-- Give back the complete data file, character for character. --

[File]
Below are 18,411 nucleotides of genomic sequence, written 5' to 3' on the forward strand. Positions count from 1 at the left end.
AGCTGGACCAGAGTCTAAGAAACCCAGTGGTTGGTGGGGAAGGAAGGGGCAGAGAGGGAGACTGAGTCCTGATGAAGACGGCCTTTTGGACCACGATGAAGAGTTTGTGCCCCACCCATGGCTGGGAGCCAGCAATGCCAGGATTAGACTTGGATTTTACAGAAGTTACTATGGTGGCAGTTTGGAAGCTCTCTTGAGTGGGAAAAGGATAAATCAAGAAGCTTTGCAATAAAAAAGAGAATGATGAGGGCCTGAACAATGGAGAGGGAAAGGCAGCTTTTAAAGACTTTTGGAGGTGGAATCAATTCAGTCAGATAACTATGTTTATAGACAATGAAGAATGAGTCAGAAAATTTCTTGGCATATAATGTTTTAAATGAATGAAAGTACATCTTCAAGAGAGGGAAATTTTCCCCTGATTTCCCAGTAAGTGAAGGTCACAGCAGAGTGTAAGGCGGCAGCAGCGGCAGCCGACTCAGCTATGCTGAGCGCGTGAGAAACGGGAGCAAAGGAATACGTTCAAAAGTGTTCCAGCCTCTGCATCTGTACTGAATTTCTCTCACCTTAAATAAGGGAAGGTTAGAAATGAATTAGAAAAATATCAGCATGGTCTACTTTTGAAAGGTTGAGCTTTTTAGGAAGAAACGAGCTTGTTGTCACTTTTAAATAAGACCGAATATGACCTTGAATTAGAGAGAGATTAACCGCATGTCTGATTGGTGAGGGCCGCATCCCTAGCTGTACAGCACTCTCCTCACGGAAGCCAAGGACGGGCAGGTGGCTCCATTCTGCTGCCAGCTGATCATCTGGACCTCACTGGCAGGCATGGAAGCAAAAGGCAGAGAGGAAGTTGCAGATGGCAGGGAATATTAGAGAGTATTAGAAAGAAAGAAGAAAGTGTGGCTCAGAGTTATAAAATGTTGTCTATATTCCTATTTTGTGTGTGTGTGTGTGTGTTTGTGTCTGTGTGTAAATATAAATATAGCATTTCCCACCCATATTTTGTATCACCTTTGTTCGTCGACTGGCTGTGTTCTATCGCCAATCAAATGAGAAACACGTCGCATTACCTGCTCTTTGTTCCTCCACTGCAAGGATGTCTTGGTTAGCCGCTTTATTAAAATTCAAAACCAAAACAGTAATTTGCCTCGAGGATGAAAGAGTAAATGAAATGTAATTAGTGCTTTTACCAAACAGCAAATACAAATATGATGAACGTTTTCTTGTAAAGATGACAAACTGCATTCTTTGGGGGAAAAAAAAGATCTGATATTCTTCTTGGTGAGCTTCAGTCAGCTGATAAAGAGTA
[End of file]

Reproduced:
Below are 18,411 nucleotides of genomic sequence, written 5' to 3' on the forward strand. Positions count from 1 at the left end.
AGCTGGACCAGAGTCTAAGAAACCCAGTGGTTGGTGGGGAAGGAAGGGGCAGAGAGGGAGACTGAGTCCTGATGAAGACGGCCTTTTGGACCACGATGAAGAGTTTGTGCCCCACCCATGGCTGGGAGCCAGCAATGCCAGGATTAGACTTGGATTTTACAGAAGTTACTATGGTGGCAGTTTGGAAGCTCTCTTGAGTGGGAAAAGGATAAATCAAGAAGCTTTGCAATAAAAAAGAGAATGATGAGGGCCTGAACAATGGAGAGGGAAAGGCAGCTTTTAAAGACTTTTGGAGGTGGAATCAATTCAGTCAGATAACTATGTTTATAGACAATGAAGAATGAGTCAGAAAATTTCTTGGCATATAATGTTTTAAATGAATGAAAGTACATCTTCAAGAGAGGGAAATTTTCCCCTGATTTCCCAGTAAGTGAAGGTCACAGCAGAGTGTAAGGCGGCAGCAGCGGCAGCCGACTCAGCTATGCTGAGCGCGTGAGAAACGGGAGCAAAGGAATACGTTCAAAAGTGTTCCAGCCTCTGCATCTGTACTGAATTTCTCTCACCTTAAATAAGGGAAGGTTAGAAATGAATTAGAAAAATATCAGCATGGTCTACTTTTGAAAGGTTGAGCTTTTTAGGAAGAAACGAGCTTGTTGTCACTTTTAAATAAGACCGAATATGACCTTGAATTAGAGAGAGATTAACCGCATGTCTGATTGGTGAGGGCCGCATCCCTAGCTGTACAGCACTCTCCTCACGGAAGCCAAGGACGGGCAGGTGGCTCCATTCTGCTGCCAGCTGATCATCTGGACCTCACTGGCAGGCATGGAAGCAAAAGGCAGAGAGGAAGTTGCAGATGGCAGGGAATATTAGAGAGTATTAGAAAGAAAGAAGAAAGTGTGGCTCAGAGTTATAAAATGTTGTCTATATTCCTATTTTGTGTGTGTGTGTGTGTGTTTGTGTCTGTGTGTAAATATAAATATAGCATTTCCCACCCATATTTTGTATCACCTTTGTTCGTCGACTGGCTGTGTTCTATCGCCAATCAAATGAGAAACACGTCGCATTACCTGCTCTTTGTTCCTCCACTGCAAGGATGTCTTGGTTAGCCGCTTTATTAAAATTCAAAACCAAAACAGTAATTTGCCTCGAGGATGAAAGAGTAAATGAAATGTAATTAGTGCTTTTACCAAACAGCAAATACAAATATGATGAACGTTTTCTTGTAAAGATGACAAACTGCATTCTTTGGGGGAAAAAAAAGATCTGATATTCTTCTTGGTGAGCTTCAGTCAGCTGATAAAGAGTA